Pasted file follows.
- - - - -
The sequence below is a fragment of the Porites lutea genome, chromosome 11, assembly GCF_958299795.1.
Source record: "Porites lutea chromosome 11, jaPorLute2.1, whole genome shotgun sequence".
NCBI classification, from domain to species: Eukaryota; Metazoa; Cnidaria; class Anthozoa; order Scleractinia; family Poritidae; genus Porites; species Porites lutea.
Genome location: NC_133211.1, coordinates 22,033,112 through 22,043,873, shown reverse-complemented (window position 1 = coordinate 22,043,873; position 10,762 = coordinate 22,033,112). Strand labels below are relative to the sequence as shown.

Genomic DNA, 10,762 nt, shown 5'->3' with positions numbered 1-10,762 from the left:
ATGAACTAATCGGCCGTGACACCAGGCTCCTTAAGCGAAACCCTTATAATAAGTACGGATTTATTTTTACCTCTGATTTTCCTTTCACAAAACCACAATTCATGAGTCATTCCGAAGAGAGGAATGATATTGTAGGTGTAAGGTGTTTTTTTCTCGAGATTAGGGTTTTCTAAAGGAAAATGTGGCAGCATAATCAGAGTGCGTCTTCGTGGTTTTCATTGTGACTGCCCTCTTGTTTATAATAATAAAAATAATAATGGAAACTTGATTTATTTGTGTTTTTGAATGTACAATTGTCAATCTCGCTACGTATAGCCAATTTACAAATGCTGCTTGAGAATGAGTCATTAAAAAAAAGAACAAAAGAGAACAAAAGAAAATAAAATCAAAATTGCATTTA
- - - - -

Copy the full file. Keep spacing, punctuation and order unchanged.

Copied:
The sequence below is a fragment of the Porites lutea genome, chromosome 11, assembly GCF_958299795.1.
Source record: "Porites lutea chromosome 11, jaPorLute2.1, whole genome shotgun sequence".
NCBI classification, from domain to species: Eukaryota; Metazoa; Cnidaria; class Anthozoa; order Scleractinia; family Poritidae; genus Porites; species Porites lutea.
Genome location: NC_133211.1, coordinates 22,033,112 through 22,043,873, shown reverse-complemented (window position 1 = coordinate 22,043,873; position 10,762 = coordinate 22,033,112). Strand labels below are relative to the sequence as shown.

Genomic DNA, 10,762 nt, shown 5'->3' with positions numbered 1-10,762 from the left:
ATGAACTAATCGGCCGTGACACCAGGCTCCTTAAGCGAAACCCTTATAATAAGTACGGATTTATTTTTACCTCTGATTTTCCTTTCACAAAACCACAATTCATGAGTCATTCCGAAGAGAGGAATGATATTGTAGGTGTAAGGTGTTTTTTTCTCGAGATTAGGGTTTTCTAAAGGAAAATGTGGCAGCATAATCAGAGTGCGTCTTCGTGGTTTTCATTGTGACTGCCCTCTTGTTTATAATAATAAAAATAATAATGGAAACTTGATTTATTTGTGTTTTTGAATGTACAATTGTCAATCTCGCTACGTATAGCCAATTTACAAATGCTGCTTGAGAATGAGTCATTAAAAAAAAGAACAAAAGAGAACAAAAGAAAATAAAATCAAAATTGCATTTA